Headley, a man who was staying in Mumbai, allegedly planning a terrorist attack and had access to influential opinion-leaders in the run-up to, and after, the 26/11 terrorist attacks, had completely foxed the police and intelligence agencies.
Two Mumbai boys would now lead the way with crucial leads.
“That’s not the David I knew,” Bhatt says as he sits in his living room, the sounds of a news bulletin merging with the din of street traffic filtering in.
Bhatt and Headley first met in early 2007, at a ‘Mr. Mumbai’ bodybuilding competition at Mumbai’s Maratha Mandir auditorium. Vilas had told Headley they would go meet “my fitness guru”.
“The hall was packed, there were no seats, so I offered him mine, and went and sat elsewere,” Bhatt says.
Then Headley started coming for fitness counselling. They became friends. They met sometimes at the Barista on Chapel Road in Mumbai’s Bandra neighbourhood, mostly on Sundays. He usually came sitting with Varak on his motorbike. Bhatt e-mailed him occasionally, and sent him mobile text messages — all of which were being read by investigators along with Headley’s other communication.
“We watched movies at PVR or INOX. We went once to the Sea Lounge at the Taj (Mahal hotel), we sometimes ate at Indigo resturant,” Bhatt says.
They were sitting at Indigo once, Headley wearing a cap of the Philadelphia Phillies, the city’s baseball team, having a Philadelphia steak sandwich. “It’s even better than what you get in Philly (the short form of the city’s name),” he said. A white woman walked up, saw his cap and said: “Are you from Philadelphia? Me too!”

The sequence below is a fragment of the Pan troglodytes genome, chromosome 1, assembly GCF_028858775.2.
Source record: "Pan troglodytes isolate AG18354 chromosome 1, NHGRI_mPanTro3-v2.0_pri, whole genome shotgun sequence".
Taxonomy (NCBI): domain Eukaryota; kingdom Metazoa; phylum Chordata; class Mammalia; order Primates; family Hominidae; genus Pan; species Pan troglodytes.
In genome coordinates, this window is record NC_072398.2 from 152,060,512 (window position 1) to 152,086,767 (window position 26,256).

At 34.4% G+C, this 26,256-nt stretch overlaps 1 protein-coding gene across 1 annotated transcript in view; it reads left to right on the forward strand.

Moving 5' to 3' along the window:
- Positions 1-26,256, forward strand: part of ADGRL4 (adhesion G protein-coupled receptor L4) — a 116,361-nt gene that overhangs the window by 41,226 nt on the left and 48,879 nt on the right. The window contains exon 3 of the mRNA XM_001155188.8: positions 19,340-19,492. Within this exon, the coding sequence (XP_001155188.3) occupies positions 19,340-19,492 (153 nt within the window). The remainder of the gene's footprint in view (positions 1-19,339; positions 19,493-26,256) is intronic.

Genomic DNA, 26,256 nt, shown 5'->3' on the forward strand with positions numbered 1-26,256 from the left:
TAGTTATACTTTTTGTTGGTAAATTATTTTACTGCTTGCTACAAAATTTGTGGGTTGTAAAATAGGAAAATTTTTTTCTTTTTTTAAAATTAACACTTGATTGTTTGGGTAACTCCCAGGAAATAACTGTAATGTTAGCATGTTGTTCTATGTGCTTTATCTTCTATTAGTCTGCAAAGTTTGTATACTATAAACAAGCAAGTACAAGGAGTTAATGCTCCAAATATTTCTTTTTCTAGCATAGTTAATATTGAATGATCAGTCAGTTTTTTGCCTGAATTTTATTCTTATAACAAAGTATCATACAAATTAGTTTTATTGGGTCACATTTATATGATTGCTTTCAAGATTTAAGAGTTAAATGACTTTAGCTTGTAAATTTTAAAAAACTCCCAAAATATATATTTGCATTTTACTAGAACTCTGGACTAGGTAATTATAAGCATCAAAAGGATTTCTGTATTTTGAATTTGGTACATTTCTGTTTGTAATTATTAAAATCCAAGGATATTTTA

“He knew I am a recluse. I don’t go to parties or pubs; he never once asked me to. He said he would be very proud to see me successful as an actor,” Bhatt says. Bhatt was about to make his debut as an actor in the film Suicide Bomber, loosely based on the London terrorist bombings. Headley brought him books he needed for reference. The film never took off.
Headley offered to help him migrate to the United States, to seek work in the movies.
“And he said he would take me to Pakistan and change my name to Akbar,” the tall, muscular Varak says, sitting nervously on the edge of the sofa at the Bhatt home. “I used to get so scared.”
Headley carried a mobile phone but it never rang in his friends’ presence – though they would be together for up to seven hours on a Sunday.
Varak sometimes found him reading a book in a foreign script.
“I don’t know what it was, whether Urdu or something else,” he says.
Bhatt was certain he was a CIA agent. “What on earth was he doing in Mumbai?” Bhatt says. “Then I thought I was being just a kid, that it was because of my overdose of spy movies.”
Even as he deals with the media playing up Headley’s friendship with the two men, despite their help with the probe, Bhatt has not lost his dark humour and sense of irony.
“This might finally help my movie career,” he says.